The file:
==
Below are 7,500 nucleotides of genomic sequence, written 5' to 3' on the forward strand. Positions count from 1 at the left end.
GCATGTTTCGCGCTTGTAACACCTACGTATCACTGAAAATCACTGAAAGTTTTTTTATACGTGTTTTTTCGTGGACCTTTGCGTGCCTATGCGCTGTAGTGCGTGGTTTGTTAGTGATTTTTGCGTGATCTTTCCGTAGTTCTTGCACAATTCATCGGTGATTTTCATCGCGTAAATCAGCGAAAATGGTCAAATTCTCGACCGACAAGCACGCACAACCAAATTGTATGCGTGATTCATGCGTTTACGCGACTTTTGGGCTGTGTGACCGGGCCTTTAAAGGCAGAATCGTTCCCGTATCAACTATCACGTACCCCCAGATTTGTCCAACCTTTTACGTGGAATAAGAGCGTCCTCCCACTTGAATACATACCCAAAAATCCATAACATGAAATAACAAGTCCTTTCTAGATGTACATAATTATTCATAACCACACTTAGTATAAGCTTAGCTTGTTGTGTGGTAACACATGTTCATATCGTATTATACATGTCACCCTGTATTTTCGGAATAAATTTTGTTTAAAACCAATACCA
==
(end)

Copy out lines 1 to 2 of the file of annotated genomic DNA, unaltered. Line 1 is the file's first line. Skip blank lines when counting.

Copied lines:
Below are 7,500 nucleotides of genomic sequence, written 5' to 3' on the forward strand. Positions count from 1 at the left end.
GCATGTTTCGCGCTTGTAACACCTACGTATCACTGAAAATCACTGAAAGTTTTTTTATACGTGTTTTTTCGTGGACCTTTGCGTGCCTATGCGCTGTAGTGCGTGGTTTGTTAGTGATTTTTGCGTGATCTTTCCGTAGTTCTTGCACAATTCATCGGTGATTTTCATCGCGTAAATCAGCGAAAATGGTCAAATTCTCGACCGACAAGCACGCACAACCAAATTGTATGCGTGATTCATGCGTTTACGCGACTTTTGGGCTGTGTGACCGGGCCTTTAAAGGCAGAATCGTTCCCGTATCAACTATCACGTACCCCCAGATTTGTCCAACCTTTTACGTGGAATAAGAGCGTCCTCCCACTTGAATACATACCCAAAAATCCATAACATGAAATAACAAGTCCTTTCTAGATGTACATAATTATTCATAACCACACTTAGTATAAGCTTAGCTTGTTGTGTGGTAACACATGTTCATATCGTATTATACATGTCACCCTGTATTTTCGGAATAAATTTTGTTTAAAACCAATACCA